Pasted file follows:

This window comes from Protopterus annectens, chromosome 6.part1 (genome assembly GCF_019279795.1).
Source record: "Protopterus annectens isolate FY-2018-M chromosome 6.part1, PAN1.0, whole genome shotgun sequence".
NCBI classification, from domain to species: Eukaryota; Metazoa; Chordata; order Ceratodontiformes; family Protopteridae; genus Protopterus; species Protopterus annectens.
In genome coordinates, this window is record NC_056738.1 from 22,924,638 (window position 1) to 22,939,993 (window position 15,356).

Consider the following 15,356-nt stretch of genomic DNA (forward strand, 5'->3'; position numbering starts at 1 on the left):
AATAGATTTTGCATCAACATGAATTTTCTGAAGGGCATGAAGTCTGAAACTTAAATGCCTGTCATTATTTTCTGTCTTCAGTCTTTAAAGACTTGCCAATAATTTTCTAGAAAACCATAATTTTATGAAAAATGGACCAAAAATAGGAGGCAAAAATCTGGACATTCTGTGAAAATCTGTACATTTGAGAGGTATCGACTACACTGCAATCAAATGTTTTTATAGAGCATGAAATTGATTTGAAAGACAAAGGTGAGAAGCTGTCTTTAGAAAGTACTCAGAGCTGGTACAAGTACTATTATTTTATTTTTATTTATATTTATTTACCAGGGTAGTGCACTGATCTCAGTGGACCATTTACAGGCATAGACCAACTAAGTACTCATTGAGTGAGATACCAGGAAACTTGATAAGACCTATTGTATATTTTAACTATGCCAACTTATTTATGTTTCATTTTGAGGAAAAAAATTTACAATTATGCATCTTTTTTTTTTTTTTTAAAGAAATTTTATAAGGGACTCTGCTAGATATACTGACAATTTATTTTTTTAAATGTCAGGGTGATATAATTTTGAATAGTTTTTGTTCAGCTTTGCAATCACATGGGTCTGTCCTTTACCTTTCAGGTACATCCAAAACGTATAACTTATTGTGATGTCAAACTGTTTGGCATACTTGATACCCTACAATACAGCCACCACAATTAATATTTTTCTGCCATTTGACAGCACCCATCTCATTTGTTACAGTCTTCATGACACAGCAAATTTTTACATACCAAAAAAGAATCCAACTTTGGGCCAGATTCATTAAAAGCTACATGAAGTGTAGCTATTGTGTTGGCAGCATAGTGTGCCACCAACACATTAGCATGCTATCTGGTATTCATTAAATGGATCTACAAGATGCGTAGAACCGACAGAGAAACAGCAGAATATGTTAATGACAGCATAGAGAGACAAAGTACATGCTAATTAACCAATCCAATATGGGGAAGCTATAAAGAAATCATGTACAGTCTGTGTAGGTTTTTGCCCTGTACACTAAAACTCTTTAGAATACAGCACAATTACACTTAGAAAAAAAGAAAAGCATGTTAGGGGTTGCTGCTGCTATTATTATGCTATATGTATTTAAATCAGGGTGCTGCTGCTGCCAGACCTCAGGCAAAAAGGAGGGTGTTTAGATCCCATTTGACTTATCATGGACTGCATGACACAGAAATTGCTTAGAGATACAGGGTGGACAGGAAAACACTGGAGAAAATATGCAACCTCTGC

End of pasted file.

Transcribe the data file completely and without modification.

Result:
This window comes from Protopterus annectens, chromosome 6.part1 (genome assembly GCF_019279795.1).
Source record: "Protopterus annectens isolate FY-2018-M chromosome 6.part1, PAN1.0, whole genome shotgun sequence".
NCBI classification, from domain to species: Eukaryota; Metazoa; Chordata; order Ceratodontiformes; family Protopteridae; genus Protopterus; species Protopterus annectens.
In genome coordinates, this window is record NC_056738.1 from 22,924,638 (window position 1) to 22,939,993 (window position 15,356).

Consider the following 15,356-nt stretch of genomic DNA (forward strand, 5'->3'; position numbering starts at 1 on the left):
AATAGATTTTGCATCAACATGAATTTTCTGAAGGGCATGAAGTCTGAAACTTAAATGCCTGTCATTATTTTCTGTCTTCAGTCTTTAAAGACTTGCCAATAATTTTCTAGAAAACCATAATTTTATGAAAAATGGACCAAAAATAGGAGGCAAAAATCTGGACATTCTGTGAAAATCTGTACATTTGAGAGGTATCGACTACACTGCAATCAAATGTTTTTATAGAGCATGAAATTGATTTGAAAGACAAAGGTGAGAAGCTGTCTTTAGAAAGTACTCAGAGCTGGTACAAGTACTATTATTTTATTTTTATTTATATTTATTTACCAGGGTAGTGCACTGATCTCAGTGGACCATTTACAGGCATAGACCAACTAAGTACTCATTGAGTGAGATACCAGGAAACTTGATAAGACCTATTGTATATTTTAACTATGCCAACTTATTTATGTTTCATTTTGAGGAAAAAAATTTACAATTATGCATCTTTTTTTTTTTTTTTAAAGAAATTTTATAAGGGACTCTGCTAGATATACTGACAATTTATTTTTTTAAATGTCAGGGTGATATAATTTTGAATAGTTTTTGTTCAGCTTTGCAATCACATGGGTCTGTCCTTTACCTTTCAGGTACATCCAAAACGTATAACTTATTGTGATGTCAAACTGTTTGGCATACTTGATACCCTACAATACAGCCACCACAATTAATATTTTTCTGCCATTTGACAGCACCCATCTCATTTGTTACAGTCTTCATGACACAGCAAATTTTTACATACCAAAAAAGAATCCAACTTTGGGCCAGATTCATTAAAAGCTACATGAAGTGTAGCTATTGTGTTGGCAGCATAGTGTGCCACCAACACATTAGCATGCTATCTGGTATTCATTAAATGGATCTACAAGATGCGTAGAACCGACAGAGAAACAGCAGAATATGTTAATGACAGCATAGAGAGACAAAGTACATGCTAATTAACCAATCCAATATGGGGAAGCTATAAAGAAATCATGTACAGTCTGTGTAGGTTTTTGCCCTGTACACTAAAACTCTTTAGAATACAGCACAATTACACTTAGAAAAAAAGAAAAGCATGTTAGGGGTTGCTGCTGCTATTATTATGCTATATGTATTTAAATCAGGGTGCTGCTGCTGCCAGACCTCAGGCAAAAAGGAGGGTGTTTAGATCCCATTTGACTTATCATGGACTGCATGACACAGAAATTGCTTAGAGATACAGGGTGGACAGGAAAACACTGGAGAAAATATGCAACCTCTGC